BOSTON -- Three years ago, even as overall crime was on the decline here, violent crime committed by juveniles remained stubbornly high. The vast majority of the victims were other young people. Boston saw a record 16 juveniles murdered in 1993 alone.
In response, the city launched an aggressive effort to target those they believe to be responsible for most juvenile violence: hard-core members of the more than 30 youth gangs in the city.
Police from a special anti-gang unit are assigned to monitor individual gangs. "Streetworkers" hired by city agencies talk with gang members and try to steer them toward education and job training. Probation officers, teamed with police, visit the homes of youths convicted of crimes.
The results have been startling. The number of juveniles -- defined by police here as under the age of 17 -- charged with violent crime has decreased by more than half during the past three years, police say. Violent crime is off 20 percent in the public schools.
And, in a key indicator, the parade of young shooting victims has stopped. Not one juvenile has been shot to death in this city of 575,000 since July 1995. (Through early December of this year, Baltimore has seen 25 children under the age of 17 cut down by gunfire.)
"People ask me about that statistic all the time," says Police Commissioner Paul Evans. "What I say is, there are a number of things we've been doing that are positive, but I can't single out one that explains it. Maybe in the end, there has been a certain amount of luck."
Nevertheless, criminologists are studying Boston as a model for ways to decrease juvenile crime. Many believe that Boston, by targeting juveniles, has driven down other crime statistics: The number of homicides has dropped from 152 in 1990 to 57 so far this year.
"It seems to me that the success of Boston is an example of some concentrated work on youth violence and gangs," says George Kelling, a criminologist and co-author of "Fixing Broken Windows." "And I think that can apply to many cities."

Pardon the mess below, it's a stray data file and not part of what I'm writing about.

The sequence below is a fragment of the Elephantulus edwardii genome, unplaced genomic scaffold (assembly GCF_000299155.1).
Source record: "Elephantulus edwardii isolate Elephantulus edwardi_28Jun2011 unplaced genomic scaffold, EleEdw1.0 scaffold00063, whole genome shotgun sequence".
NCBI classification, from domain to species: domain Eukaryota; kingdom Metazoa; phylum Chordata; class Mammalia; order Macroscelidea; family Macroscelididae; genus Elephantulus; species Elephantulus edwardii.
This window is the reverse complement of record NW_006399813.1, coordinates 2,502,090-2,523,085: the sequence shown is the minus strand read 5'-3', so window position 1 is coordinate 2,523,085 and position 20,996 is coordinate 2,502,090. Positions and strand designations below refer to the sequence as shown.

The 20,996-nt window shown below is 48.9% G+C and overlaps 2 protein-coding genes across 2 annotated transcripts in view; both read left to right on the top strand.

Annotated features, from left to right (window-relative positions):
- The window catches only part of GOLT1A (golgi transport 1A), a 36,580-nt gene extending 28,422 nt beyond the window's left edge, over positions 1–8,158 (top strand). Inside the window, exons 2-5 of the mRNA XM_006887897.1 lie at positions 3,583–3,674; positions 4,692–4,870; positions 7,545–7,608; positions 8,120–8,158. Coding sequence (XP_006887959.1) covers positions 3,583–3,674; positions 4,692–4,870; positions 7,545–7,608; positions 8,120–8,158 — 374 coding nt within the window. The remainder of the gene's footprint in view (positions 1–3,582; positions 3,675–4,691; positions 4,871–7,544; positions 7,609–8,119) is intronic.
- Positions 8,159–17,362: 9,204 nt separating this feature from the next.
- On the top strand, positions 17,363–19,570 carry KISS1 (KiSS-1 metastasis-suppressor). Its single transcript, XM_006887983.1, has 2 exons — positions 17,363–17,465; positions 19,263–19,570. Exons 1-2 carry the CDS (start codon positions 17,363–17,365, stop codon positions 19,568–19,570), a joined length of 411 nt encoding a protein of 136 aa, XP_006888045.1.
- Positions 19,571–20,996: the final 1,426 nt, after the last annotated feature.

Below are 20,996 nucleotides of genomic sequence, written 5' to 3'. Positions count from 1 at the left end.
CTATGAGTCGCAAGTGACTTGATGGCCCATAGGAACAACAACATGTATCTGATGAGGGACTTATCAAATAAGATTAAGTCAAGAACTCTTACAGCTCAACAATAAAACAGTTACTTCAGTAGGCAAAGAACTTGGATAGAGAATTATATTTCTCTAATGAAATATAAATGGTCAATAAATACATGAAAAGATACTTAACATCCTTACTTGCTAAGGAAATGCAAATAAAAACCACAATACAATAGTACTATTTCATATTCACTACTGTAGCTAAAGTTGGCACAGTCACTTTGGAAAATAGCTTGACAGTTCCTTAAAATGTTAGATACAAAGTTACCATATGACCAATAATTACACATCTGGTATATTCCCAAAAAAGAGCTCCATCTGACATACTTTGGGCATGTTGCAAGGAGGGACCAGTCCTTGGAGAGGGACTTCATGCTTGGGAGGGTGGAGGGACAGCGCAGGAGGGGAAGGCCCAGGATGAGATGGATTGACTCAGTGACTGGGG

Boston police officials caution against making direct comparisons between their statistical success and the murder rate in Baltimore, because the demographics of the cities are so different.
Boston is a smaller, wealthier city, and has never had as many as 160 homicides in a single year. By contrast, Baltimore, with a population of 690,000, will finish 1996 with more than 300 murders for the seventh consecutive year.
But at the same time, law enforcement officials and experts in both cities say that, in any examination of Boston, two points stand out as possible models.
One is the Boston Police Department's commitment to cooperating with social service agencies, probation officers, and state and federal law enforcement.
The other is the city government's willingness to acknowledge and directly engage youth gangs that are responsible for much of Boston's violent crime.
Behind that strategy is a key insight gleaned from years of tracking guns and murders: Street violence stems mostly from rivalry, fear and the need to arm oneself for protection, rather than from competition over drug markets.
Taking on the gangs
Boston came to grips with its gang problem in 1990.
"Until then, we couldn't admit that we had gangs," says police Lt. Robert O'Toole, a former department spokesman.
The 152 homicides that year -- a city record -- forced the city to re-evaluate its crime-fighting tactics.
"Before we began studying the problem in 1990, we didn't really have a clue who was killing who and how they were doing it," Evans says.
Working closely with state and local authorities as well as crime experts from Boston-area universities, police began to learn about a change in the criminal culture.
Violence that during much of the 1980s had been tied to the thriving drug trade in neighborhoods such as Dorchester and Roxbury had taken on a life of its own.
The fear of violence was no longer limited to young drug dealers; youths not involved in selling drugs were arming themselves and joining gangs for protection.
Most shootings, police learned, were the result of disputes between 400 or so hard-core members of the city's gangs.
One study showed that the victim and the suspect in the "average" Boston homicide each had been charged with more than nine crimes. Many of these victims and suspects were gang members, who accounted for more than 60 percent of juvenile homicides in the city.
"Shootings and violence, however they may look, are not random," says police Lt. Gary French.
Change in tactics
This information argued for a change in tactics. Instead of focusing on making drug arrests, police officials began to work on preventing violence directly.
As it finally emerged, Boston's strategy had three facets: to offer alternatives to lives of crime for the vast majority of teen-agers, to intervene in the lives of young people who have been trouble with the law, and to take tough action against youths who commit violent crimes.